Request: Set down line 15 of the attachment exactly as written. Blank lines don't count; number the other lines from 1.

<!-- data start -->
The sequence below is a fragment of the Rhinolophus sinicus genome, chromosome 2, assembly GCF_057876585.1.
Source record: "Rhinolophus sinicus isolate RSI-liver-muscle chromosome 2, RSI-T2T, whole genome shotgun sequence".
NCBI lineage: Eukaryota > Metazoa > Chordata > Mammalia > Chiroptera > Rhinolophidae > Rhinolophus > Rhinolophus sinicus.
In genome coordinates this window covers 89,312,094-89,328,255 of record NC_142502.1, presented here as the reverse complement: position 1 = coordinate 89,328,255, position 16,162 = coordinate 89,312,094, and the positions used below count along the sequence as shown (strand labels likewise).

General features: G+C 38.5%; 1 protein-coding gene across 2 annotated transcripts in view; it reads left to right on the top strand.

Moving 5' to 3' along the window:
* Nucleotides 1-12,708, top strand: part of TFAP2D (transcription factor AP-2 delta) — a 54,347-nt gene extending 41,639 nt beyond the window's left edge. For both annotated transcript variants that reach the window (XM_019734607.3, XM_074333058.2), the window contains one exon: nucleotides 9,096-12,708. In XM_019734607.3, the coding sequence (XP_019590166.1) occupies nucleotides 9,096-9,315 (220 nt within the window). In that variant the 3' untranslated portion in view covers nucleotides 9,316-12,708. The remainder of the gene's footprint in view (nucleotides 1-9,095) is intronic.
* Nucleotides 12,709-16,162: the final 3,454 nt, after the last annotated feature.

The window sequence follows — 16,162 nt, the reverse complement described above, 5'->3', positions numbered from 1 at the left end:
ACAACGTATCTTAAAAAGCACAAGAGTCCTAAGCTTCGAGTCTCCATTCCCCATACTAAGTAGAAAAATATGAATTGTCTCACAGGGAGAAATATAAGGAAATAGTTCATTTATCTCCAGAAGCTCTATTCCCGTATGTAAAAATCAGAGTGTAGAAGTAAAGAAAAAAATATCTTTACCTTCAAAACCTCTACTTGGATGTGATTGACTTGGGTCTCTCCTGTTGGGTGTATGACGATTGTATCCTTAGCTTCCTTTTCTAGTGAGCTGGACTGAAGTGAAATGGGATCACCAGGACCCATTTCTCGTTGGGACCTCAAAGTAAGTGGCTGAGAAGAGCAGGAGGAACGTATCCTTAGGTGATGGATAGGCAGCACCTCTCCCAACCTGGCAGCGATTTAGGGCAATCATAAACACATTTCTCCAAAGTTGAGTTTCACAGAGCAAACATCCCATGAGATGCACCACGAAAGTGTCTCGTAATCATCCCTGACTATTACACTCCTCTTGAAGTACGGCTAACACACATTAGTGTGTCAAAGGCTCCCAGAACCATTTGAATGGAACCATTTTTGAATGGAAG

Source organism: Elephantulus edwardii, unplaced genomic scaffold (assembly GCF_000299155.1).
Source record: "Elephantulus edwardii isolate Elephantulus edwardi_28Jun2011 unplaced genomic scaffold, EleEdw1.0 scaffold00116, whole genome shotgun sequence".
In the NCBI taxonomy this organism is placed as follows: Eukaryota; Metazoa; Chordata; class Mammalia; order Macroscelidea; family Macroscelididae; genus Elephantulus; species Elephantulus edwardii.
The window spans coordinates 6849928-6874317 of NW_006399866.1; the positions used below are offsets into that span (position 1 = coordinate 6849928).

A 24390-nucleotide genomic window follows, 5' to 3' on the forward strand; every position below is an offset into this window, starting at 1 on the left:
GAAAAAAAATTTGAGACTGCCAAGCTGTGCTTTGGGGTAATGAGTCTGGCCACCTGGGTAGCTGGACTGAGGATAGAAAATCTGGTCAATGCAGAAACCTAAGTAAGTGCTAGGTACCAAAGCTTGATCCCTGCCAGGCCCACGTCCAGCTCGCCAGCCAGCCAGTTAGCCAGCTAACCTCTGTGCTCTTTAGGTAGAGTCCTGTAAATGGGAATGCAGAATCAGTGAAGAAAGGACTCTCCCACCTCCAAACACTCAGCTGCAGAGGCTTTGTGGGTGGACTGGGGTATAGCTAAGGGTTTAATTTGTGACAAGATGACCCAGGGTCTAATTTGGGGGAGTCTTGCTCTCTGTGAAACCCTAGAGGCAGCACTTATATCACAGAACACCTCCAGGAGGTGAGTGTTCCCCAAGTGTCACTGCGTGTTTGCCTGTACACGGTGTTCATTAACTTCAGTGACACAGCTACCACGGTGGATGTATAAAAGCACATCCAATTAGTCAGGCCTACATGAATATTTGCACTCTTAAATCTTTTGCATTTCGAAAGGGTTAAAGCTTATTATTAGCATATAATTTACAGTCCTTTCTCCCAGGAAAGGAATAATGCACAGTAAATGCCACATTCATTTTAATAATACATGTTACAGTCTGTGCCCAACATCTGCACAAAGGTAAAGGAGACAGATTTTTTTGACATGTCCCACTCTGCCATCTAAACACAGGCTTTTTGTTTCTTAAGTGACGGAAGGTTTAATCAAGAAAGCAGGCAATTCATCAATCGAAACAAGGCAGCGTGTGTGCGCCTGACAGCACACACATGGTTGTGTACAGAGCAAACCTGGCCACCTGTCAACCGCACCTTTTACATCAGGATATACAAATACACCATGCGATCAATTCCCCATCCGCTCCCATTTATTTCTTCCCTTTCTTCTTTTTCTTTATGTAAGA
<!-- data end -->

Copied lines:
A 24390-nucleotide genomic window follows, 5' to 3' on the forward strand; every position below is an offset into this window, starting at 1 on the left: